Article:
Construction, Inc. (Engineered Fire Protection, Inc.), GSBCA No.
7027-R, 87-2 BCA  19.838.

33.  As expressed in the Federal Rules of Evidence, the "best
evidence" rule states that to prove the content of a writing,
recording, or photograph, the original writing, recording, or
photograph is required, except as otherwise provided the rules of
evidence or by Act of Congress.  FED. RULES EVIDENCE, RULE 1002,
28 U.S.C.A.  Thus, the "best evidence" rule is a rule of
exclusion and applies only if party offering evidence is seeking
to prove contents of a writing.  See, e.g., Jackson v. Crews, 873
F.2d 1105 (8th Cir. 1989).  Secondary evidence to establish the
contents or the originals is allowed under the rule, however, see
e.g., United States v. United States Trust company, 660 F.Supp.
1085 (D. Mass. 1986), so long as the party seeking to prove
contents of writing can establish the existence of the original
and give a proper excuse for nonproduction of the documents.  See
e.g., A.F.L. Falck, S.P.A. v. E. A. Karay Company, Inc., 722
F.Supp. 12 (D.S.D.N.Y.1989).  Under Rule 1004 of the Federal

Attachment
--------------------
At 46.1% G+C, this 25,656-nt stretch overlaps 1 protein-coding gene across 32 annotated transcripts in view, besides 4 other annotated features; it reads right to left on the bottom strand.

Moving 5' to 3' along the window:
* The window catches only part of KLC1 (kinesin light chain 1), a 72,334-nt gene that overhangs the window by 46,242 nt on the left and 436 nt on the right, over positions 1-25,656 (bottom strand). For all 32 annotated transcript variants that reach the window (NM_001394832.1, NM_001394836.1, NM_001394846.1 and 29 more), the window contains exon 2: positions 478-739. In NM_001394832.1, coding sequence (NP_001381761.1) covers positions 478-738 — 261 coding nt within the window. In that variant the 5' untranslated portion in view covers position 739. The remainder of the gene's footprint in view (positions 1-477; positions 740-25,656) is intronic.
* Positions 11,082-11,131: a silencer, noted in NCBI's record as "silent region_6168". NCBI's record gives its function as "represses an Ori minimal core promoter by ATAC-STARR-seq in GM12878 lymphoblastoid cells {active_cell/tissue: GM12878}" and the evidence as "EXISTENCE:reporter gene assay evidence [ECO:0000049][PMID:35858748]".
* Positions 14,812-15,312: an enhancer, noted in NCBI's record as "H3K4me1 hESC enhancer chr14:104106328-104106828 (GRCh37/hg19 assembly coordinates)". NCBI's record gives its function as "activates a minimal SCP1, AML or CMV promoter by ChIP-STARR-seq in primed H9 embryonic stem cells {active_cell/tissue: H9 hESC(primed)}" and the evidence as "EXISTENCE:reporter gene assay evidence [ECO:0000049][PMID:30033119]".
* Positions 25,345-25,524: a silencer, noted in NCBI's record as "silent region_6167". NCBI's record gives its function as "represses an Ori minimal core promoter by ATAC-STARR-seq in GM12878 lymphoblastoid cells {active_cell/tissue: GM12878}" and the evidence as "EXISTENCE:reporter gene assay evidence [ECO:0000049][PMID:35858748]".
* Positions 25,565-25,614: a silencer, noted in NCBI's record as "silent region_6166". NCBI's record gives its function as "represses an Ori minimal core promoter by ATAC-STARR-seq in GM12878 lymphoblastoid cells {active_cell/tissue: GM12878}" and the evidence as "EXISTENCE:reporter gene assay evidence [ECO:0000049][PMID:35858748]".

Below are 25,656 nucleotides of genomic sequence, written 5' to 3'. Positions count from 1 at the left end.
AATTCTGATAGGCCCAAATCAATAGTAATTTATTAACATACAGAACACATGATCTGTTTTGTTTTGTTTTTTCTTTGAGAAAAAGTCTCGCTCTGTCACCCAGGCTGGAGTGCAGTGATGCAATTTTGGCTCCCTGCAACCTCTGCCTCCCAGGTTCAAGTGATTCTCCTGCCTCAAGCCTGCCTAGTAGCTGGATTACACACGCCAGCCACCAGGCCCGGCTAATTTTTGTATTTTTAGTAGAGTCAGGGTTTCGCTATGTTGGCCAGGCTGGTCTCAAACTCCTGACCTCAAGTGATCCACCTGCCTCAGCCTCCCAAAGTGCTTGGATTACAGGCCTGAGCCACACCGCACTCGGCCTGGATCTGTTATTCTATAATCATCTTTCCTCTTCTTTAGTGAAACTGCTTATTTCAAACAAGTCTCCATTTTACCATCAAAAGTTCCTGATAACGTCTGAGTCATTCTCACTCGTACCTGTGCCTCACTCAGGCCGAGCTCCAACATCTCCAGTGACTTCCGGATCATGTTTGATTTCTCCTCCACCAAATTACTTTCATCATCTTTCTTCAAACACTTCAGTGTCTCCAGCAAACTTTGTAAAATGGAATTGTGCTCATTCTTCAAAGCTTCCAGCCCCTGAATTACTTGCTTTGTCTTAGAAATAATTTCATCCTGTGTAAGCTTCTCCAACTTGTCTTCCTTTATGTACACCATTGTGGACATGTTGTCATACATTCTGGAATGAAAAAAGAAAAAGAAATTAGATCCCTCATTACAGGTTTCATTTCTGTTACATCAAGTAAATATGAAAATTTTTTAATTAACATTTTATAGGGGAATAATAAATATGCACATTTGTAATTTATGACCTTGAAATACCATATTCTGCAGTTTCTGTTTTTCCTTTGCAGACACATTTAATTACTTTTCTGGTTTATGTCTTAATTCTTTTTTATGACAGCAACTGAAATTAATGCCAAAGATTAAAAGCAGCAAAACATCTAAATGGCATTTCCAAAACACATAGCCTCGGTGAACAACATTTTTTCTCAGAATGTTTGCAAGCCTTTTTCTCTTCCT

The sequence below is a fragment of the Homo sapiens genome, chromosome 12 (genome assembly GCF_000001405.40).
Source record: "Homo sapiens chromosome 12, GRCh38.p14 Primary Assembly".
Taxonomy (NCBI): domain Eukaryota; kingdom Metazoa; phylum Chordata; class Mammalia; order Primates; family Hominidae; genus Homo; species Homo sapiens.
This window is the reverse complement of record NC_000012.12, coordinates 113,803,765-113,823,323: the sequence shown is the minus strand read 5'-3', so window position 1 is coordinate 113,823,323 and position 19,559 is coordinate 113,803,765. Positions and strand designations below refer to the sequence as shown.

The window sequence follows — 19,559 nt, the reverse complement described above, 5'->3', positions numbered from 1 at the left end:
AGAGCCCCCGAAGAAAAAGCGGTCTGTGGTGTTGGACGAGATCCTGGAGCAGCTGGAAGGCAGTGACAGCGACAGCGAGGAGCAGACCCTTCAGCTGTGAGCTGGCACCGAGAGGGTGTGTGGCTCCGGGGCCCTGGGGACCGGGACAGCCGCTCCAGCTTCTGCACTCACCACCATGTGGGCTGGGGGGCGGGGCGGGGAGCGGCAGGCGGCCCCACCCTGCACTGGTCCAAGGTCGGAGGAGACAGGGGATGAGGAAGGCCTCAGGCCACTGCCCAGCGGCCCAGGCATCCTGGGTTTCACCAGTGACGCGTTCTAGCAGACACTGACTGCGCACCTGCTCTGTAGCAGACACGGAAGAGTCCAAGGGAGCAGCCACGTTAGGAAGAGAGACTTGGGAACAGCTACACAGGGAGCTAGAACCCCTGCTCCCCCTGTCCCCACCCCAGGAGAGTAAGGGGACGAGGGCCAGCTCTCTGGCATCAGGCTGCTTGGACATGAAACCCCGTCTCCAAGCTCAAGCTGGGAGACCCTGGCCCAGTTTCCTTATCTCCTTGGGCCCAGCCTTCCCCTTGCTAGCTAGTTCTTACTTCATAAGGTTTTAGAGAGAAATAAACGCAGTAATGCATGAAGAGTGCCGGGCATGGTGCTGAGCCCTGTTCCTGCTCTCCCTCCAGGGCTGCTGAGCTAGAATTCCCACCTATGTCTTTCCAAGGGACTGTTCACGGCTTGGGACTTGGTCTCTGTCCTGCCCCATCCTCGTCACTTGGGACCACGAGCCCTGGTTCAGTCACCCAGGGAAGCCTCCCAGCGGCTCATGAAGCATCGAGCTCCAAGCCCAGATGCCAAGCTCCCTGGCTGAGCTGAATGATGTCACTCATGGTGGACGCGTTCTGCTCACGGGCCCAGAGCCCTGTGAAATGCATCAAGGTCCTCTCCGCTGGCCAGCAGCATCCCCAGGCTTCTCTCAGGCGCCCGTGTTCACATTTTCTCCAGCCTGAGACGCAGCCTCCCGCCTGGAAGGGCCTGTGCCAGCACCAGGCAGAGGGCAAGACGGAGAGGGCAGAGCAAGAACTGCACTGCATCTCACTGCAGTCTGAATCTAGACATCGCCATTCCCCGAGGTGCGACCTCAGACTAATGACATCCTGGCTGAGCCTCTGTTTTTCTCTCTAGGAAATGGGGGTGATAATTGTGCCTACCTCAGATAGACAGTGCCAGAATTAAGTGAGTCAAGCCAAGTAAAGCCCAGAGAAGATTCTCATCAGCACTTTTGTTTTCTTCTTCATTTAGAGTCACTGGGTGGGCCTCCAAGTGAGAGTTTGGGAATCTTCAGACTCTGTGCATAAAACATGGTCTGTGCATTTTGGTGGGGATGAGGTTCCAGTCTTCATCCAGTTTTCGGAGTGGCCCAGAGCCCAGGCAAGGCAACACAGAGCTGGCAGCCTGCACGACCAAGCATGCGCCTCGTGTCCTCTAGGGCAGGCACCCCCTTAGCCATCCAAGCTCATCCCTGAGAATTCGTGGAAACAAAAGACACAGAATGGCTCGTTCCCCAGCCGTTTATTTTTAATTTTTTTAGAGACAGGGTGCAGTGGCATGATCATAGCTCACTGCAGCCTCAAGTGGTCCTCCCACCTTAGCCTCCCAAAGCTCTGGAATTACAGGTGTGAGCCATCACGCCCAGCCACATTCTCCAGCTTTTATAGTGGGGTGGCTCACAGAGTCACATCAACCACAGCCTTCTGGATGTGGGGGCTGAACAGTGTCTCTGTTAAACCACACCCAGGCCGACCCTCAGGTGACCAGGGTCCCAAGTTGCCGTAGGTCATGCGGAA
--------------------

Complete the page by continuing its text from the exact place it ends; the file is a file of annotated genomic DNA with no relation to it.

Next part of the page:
Rules of Evidence, secondary evidence of original documents which
are lost or destroyed is allowed, but the burden of proving the
loss or destruction is on the proponent of the evidence, and
provided that the evidence was not lost or destroyed by him in
bad faith.  FED. RULES EVIDENCE, RULE 1004 (1), 28 U.S.C.A. See,
e.g., Seiler v. Lucasfilm, Ltd., 613 F.Supp. 1253 (D.C.Cal.
1984), 808 F.2d 1316 (9th Cir. 1987), certiorari denied 108 S.
Ct. 92, 484 U.S. 826 (1987).  Also, admitting such secondary
evidence requires the finder of fact to make preliminary findings
that the original has become unavailable otherwise than through
the fault of proponent and that a reasonable search has been made
for it.  See, e.g., Sylvania Electric Products, Inc. v. Flanagan,
352 F.2d 10055 (1st Cir. 1965).  In this appeal, the testimony of
Devine and Mandery on the contents of the missing worksheets and
notes was admitted without objection from the Respondent.
Nonetheless, in the estimation of the Board, the Appellant, who
had the burden of explaining how the documents became lost or
missing, did not do so.  Further, it is the Board's opinion that
the brief visit of Mandery to the InfoConversion office's prior
to the hearing in order to find the documents was not a
reasonable search, particularly since the Claims Courts remand
order alerted the Appellant that they would be required.

34.  See  note 31 supra.